U.S. election nominee race: The Democrats

I watch as many New Zealanders and other people around the world are, with our usual mix of fascination, revulsion and derision, the early stages of the Democrat nominee race. As current occupiers of the White House, the Democrats find themselves in a fascinating, but difficult spot. With their incumbent two term, history making White House occupant now in his final year, the race is on to find a replacement. But it is turning out to be anything but easy if the pre-race jockeying is anything to go by.

Unlike the Republican race, which has developed into a four horse race with a number of stragglers some distance off the pace, the Democrat nominee race only appears to have two horses in it. Also unlike the Republican race where Donald Trump is the leader of the forward pack with Ted Cruz, Marco Rubio, and Ben Carson following, the Democrat race seems to be fairly tight. And yet the Democrat race could be the one that the world looks to for glimpses of a candidate who can offset the perceived madness of the Republican circus. So who are the contenders and how are they going?

One might think that Hillary Clinton is essentially a shoo in for the Democrat nomination. Having permitted President Barak Obama to hold the office after fighting all the way to the end of the 2008 Democrat primaries, many Democrats thought that Mrs Clinton was therefore deserving of another go at the White House. Certainly she has the campaign machinery necessary for such a big campaign. Despite commentary to the contrary Mrs Clinton is by no means assured of the Democrat nomination. She has the albatross of Bill Clinton’s sexual misdemeanours hanging around her neck, with vultures circling in the Republican camp waiting for their opportunity. And then there is the widespread perception not just among Americans, but among people overseas that Mrs Clinton, like her husband is too closely linked to corporate banks, which puts her appeal with the left-wing of the Democrats in jeopardy. Mrs Clinton also has two major problems largely of her own making to contend with as well:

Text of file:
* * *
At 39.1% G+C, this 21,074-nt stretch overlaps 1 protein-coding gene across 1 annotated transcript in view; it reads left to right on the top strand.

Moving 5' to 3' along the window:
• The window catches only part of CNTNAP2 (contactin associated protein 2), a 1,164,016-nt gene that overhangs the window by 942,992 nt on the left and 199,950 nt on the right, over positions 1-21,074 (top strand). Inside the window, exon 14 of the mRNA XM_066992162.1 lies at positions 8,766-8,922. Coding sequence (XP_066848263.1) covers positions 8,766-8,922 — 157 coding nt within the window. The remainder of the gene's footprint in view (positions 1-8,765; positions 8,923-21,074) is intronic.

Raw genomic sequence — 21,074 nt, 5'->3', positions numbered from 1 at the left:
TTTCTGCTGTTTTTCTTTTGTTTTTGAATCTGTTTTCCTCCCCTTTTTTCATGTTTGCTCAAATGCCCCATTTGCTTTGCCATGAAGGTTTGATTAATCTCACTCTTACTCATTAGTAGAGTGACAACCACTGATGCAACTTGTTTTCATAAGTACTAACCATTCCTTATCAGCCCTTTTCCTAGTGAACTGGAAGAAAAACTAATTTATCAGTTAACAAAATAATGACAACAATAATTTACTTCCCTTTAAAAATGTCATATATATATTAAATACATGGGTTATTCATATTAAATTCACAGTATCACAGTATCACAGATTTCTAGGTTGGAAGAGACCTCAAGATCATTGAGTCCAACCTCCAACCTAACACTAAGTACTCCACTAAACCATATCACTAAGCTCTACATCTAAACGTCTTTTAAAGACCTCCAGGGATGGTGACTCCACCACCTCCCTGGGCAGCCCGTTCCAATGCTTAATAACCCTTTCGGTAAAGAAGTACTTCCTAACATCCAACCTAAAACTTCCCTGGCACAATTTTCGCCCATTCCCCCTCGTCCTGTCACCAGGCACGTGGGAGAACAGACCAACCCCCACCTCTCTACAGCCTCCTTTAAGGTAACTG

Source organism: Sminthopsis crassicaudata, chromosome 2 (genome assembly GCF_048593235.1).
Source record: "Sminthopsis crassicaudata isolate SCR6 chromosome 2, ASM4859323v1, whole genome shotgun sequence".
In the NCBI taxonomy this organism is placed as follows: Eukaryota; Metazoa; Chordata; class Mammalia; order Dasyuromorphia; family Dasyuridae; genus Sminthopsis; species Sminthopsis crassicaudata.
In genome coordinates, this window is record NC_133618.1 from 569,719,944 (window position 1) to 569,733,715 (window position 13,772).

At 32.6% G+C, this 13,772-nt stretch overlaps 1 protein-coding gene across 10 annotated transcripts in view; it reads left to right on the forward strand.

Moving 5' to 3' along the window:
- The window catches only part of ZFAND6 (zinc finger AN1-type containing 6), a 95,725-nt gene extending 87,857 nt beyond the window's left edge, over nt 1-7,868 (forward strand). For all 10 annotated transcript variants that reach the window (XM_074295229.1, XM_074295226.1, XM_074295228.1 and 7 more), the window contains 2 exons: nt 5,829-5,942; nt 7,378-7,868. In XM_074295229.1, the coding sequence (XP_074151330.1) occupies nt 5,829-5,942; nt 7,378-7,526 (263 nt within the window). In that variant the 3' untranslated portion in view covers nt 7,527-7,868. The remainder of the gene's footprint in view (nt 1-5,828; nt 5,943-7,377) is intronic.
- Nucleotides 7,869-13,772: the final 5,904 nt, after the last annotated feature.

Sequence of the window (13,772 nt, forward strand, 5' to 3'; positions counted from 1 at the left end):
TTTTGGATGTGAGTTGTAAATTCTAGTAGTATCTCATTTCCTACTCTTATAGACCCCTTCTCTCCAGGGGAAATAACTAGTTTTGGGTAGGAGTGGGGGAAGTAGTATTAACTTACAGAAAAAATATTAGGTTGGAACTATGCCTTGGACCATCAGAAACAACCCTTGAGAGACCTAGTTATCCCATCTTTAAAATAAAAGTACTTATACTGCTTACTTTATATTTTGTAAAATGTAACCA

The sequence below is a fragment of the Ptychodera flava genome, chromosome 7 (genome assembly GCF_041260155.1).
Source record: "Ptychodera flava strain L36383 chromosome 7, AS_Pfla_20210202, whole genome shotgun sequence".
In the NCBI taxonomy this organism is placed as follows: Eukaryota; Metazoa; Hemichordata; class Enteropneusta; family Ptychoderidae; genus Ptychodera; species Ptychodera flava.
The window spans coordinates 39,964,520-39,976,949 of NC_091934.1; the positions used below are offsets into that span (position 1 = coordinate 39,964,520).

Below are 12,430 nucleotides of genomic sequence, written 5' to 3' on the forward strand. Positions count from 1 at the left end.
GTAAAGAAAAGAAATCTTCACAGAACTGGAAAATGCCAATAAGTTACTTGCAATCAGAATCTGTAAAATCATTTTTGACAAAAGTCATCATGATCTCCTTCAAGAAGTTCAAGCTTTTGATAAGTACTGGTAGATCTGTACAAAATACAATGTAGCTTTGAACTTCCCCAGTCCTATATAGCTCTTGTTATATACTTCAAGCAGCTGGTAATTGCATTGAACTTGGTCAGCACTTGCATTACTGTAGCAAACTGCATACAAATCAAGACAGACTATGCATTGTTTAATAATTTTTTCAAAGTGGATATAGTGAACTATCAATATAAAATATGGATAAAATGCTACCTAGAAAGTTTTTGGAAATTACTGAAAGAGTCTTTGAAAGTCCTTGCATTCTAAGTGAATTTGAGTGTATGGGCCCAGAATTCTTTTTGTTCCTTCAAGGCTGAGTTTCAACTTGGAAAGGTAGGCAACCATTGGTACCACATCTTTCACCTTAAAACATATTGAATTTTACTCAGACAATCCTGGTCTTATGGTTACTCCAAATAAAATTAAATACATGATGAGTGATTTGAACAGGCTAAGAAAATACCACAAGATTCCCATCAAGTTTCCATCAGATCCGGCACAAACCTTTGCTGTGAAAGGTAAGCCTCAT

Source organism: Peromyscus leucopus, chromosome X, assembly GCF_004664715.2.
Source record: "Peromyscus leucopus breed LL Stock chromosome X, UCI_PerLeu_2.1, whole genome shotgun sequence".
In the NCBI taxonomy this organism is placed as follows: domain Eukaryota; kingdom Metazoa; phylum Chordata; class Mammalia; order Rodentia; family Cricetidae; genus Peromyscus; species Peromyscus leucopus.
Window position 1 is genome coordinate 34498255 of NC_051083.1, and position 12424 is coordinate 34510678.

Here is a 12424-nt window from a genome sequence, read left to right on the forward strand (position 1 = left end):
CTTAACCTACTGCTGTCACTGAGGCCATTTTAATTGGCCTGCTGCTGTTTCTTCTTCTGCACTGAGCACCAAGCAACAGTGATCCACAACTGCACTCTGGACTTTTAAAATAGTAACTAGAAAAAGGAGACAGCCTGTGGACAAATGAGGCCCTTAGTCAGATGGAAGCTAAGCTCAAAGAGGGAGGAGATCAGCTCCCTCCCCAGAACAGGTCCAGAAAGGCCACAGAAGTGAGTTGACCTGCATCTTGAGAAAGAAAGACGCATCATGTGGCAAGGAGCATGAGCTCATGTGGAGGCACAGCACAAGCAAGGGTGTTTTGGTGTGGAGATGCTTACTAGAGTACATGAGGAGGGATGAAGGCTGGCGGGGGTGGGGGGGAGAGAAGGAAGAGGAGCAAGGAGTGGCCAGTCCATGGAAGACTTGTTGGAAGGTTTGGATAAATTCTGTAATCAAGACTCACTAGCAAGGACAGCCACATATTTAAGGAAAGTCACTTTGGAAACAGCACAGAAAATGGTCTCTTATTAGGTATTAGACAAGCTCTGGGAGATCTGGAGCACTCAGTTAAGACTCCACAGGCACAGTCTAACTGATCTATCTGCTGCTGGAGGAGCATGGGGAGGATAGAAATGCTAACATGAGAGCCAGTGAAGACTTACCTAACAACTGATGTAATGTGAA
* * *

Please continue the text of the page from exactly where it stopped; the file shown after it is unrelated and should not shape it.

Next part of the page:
• The e-mail scandal about whether she misused her personal e-mail to conduct the affairs of the state is grinding on, and some think it may lead to court action before the Democratic Primaries end
  • Her conduct in handling the Benghazi consulate attack has given Fox News and its viewers substantial ammunition and the Republican candidates have begun to use it against her

Feel the Bern is the chant that often rings out at rallies for Bernie Sanders. Here we have, hot on Mrs Clinton’s heels a Vermont Senator, who many think might be too old to stand for President or too socialist based on his policy platform. This Vermont Senator, who was as recently as April 2015 actually an independent only joined the Democrats because they were his best chance of getting into the White House. His polling has been largely positive, and the most recent suggest that Mrs Clinton is by no means assured of New Hampshire or Iowa, when the Democrat primaries start in February. Mr Sanders has plans for closing tax loopholes that successive U.S. Presidents have failed to close. He does not support the Trans Pacific Partnership Agreement, which President Obama does and he believes the use of military force is an absolute last resort. If Mrs Clinton cannot fix her problems or make them irrelevant, perhaps she will “Feel the Bern” on her prospects of returning to the White House.

Although both Mrs Clinton and Mr Sanders represent better prospects for America and the rapidly changing world it finds itself in than any of the Republican prospects, both have their pitfalls. Mr Sanders preference for diplomacy might not inspire Americans who are scared of the threat that Daesh pose, and those on the right will try to make this work against him. Likewise the vision he has for jobs will not inspire all Americans, but it will go further towards addressing poverty than any of the others including Mrs Clinton have managed.

As for Mrs Clinton, even if she were to somehow win the nomination, the combination of history and her mistakes as Secretary of State may be her undoing. If she finds herself pitted against the likes of Donald Trump or Ted Cruz who could tear stripes of her and the American voters decide that perhaps Fox News was onto something after all over her mistakes, I do not fancy her chances.

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